Phoenix Keeps Austin Weird
French quartet wows ‘Austin City Limits’
By Abby Johnston,
4:20PM, Wed. May. 8, 2013
I first saw Phoenix on the Friday of ACL Fest 2009. The Parisian quartet’s late-afternoon slot drew a massive crowd despite the early festival drag. The swelling foretold the band’s runaway success with fourth album Wolfgang Amadeus Phoenix, which dropped that May.
That performance solidified Thomas Mars as one of my favorite frontmen. Clearly gobsmacked by the crowd’s size, he stood on top of a speaker and shook his head in disbelief. This was the largest crowd they’d ever played to, he said. Then Mars jumped off the stage and immersed himself in fans.
Four years later, the French foursome are now firmly established. Phoenix has moved beyond its anachronistic rise to fame, transforming instead into a full-fledged seat-filling outfit. At Monday’s Austin City Limits taping, Mars maintained his penchant for speaker climbing, crowd dunking, and, most importantly, grinning like a proud yet humble adolescent.
Inside ACL Live at the Moody Theater, the fab four took the stage with two extra touring members to a staggering round of applause, audience members already on their feet in a preemptive standing ovation. Soon, the Far East synth line of new single “Entertainment” whipped the venue into a frenzy.
Despite a solid start centered around material from April’s Bankrupt!, Phoenix’s fifth, the set-list ultimately gave credence to the now iconic Wolfgang Amadeus Phoenix. “Un, deux, trois,” counted Mars into the one-two pop punch of 2009 mega-singles “Lasso” and “Listzomania,” both epitomizing Phoenix’s brand of joie de vivre.
Afterward, new material found the band still leaning on electronics, with rhythm guitarist Laurent Brancowitz and bassist Deck D’Arcy pulling double duty on synths, along with Robin Coudert’s additionally pounding keyboard in the back. “Love Like a Sunset Part I” opened with atmospheric tinkling, as, one by one, low-registered key layers from all piled onto each other. Mars took this opportunity to lie down onstage, as if preparing for some takeoff. The band jammed on, slowly building for upwards of five minutes, but the resolve only appeared when they transitioned into “Sunset Part II,” warm major chords soothing the unrest and Mars hopping back on the mic.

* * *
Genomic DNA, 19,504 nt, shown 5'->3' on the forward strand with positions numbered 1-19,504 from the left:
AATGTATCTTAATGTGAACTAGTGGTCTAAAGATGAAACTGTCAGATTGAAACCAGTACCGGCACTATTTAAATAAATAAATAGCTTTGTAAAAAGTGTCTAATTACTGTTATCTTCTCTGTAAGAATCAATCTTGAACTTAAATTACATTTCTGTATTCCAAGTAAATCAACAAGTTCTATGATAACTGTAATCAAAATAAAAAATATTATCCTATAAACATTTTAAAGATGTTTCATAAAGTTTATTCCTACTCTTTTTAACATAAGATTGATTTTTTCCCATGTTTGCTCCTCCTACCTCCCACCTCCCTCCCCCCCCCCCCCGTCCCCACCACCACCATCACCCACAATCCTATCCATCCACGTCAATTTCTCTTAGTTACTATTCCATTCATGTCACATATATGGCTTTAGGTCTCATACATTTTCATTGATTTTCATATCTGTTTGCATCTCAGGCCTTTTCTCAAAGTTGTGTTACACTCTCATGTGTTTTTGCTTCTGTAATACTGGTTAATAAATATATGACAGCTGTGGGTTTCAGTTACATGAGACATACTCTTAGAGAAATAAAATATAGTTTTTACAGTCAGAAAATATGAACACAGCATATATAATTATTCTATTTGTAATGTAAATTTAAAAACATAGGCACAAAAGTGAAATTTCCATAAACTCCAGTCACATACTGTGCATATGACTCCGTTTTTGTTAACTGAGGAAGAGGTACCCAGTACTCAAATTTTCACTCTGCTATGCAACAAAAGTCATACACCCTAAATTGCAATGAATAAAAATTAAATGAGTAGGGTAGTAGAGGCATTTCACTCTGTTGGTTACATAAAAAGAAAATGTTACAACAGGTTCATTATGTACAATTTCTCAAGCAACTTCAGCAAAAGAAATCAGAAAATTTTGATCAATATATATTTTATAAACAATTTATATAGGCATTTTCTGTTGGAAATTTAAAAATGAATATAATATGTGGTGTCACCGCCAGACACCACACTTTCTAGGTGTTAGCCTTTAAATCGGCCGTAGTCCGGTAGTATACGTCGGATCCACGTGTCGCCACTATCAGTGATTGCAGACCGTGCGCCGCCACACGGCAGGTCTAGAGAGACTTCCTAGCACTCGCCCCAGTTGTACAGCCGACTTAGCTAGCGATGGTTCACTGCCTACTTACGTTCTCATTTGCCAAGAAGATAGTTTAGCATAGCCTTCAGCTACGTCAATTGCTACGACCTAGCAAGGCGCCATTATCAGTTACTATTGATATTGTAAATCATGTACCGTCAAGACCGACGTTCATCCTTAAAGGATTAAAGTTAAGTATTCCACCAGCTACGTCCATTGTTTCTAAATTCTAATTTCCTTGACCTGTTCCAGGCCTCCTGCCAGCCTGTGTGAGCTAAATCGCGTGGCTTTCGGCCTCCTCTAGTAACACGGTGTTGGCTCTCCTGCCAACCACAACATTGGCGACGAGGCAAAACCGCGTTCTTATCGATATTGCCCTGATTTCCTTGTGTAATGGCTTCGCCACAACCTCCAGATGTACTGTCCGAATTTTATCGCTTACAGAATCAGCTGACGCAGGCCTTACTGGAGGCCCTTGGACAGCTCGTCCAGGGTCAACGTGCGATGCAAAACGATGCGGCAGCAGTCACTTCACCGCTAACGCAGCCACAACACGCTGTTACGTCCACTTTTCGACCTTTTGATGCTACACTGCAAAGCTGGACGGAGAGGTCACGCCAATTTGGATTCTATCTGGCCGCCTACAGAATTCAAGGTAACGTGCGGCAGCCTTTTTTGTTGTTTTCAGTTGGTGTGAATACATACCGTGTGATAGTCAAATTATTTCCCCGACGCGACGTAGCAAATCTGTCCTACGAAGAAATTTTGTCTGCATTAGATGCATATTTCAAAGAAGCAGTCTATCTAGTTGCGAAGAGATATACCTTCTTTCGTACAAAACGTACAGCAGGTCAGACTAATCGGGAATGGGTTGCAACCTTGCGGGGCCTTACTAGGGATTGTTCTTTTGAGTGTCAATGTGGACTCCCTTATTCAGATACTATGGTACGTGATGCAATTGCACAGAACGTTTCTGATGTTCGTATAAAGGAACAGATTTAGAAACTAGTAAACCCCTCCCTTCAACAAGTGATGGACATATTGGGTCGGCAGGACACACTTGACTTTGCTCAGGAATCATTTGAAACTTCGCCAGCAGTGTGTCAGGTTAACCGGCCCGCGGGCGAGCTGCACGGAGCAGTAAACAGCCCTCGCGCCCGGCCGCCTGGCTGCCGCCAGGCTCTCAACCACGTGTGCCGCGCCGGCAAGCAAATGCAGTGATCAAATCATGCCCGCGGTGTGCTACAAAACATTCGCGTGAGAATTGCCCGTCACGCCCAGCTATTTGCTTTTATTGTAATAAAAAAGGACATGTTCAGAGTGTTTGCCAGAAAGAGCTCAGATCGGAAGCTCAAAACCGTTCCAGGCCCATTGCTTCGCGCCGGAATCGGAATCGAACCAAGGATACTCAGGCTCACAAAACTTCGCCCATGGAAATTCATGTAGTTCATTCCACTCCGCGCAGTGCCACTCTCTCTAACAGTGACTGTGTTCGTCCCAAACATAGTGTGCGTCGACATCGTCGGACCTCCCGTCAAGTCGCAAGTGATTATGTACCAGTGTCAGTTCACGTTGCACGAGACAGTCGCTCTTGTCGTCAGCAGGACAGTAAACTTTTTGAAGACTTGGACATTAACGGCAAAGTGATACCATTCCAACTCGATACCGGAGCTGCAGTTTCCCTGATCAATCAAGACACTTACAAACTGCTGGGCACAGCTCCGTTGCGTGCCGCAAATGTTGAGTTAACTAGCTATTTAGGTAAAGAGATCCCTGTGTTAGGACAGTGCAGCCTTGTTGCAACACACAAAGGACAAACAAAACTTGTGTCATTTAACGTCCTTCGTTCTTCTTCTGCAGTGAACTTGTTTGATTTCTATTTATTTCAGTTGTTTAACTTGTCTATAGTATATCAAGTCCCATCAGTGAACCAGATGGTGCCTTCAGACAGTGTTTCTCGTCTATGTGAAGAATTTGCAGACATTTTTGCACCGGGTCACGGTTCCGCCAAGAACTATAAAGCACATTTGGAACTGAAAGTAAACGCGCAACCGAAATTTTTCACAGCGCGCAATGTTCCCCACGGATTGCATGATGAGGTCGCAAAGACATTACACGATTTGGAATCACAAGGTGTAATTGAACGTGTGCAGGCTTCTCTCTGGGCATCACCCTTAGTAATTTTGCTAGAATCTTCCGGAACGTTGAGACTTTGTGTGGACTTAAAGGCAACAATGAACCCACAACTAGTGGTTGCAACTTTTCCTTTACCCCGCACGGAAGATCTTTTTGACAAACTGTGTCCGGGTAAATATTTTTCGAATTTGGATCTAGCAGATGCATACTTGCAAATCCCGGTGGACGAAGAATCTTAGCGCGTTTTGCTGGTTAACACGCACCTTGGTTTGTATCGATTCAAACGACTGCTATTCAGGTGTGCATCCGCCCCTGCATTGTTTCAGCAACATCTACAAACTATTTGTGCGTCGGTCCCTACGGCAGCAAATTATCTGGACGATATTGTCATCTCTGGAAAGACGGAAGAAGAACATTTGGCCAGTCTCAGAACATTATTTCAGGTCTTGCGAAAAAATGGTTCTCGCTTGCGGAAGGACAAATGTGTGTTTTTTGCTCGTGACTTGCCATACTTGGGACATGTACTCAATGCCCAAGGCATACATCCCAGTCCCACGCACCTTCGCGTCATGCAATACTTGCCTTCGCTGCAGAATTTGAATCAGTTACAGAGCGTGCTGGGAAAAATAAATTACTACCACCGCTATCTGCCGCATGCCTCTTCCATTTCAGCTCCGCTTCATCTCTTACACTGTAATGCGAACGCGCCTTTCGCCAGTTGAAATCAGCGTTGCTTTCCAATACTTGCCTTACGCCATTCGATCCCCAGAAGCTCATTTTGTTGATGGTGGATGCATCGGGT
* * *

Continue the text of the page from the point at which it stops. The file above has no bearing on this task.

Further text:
After raucous closer “1901,” the band made a quick exit and returned for an encore with only Mars and lead guitarist Christian Mazzalai. The singer hopped into the middle of the crowd, just as I’d seen him do in 2009, for a stripped version of “Countdown.” This time, there was no shirt pulling or jostling, just floor full of beaming fans. In a sweet ode sent out to former bandmates and fellow Frenchmen Air, Mars continued the encore’s unplugged portion with “Playground Love.”
The others returned for a full-band version of “Don’t” and true finale “Rome,” during which Mars wound through the balconies as a dutiful and seemingly unaffected tech guy followed him with the cord.
Phoenix teased “Entertainment” again before Mars slammed down his wand. This macho antic revealed itself directly afterward when he unscrewed the metal top of the microphone and gingerly tossed it to a crowd member as drummer Thomas Hedlund jumped to the front of the stage to hand out his sticks.
That’s why I love Phoenix, because I will never buy that they’re wildly glamorous rock stars no matter how hard they try to embrace it. Mars actually summed up their humility in a brief set interlude addressing their presence on the prestigious ACL stage.
“You play where so many bands have played before,” he said. “It’s like you’re part of a tradition. Tonight is the pinnacle. We feel like we’re keeping Austin weird.”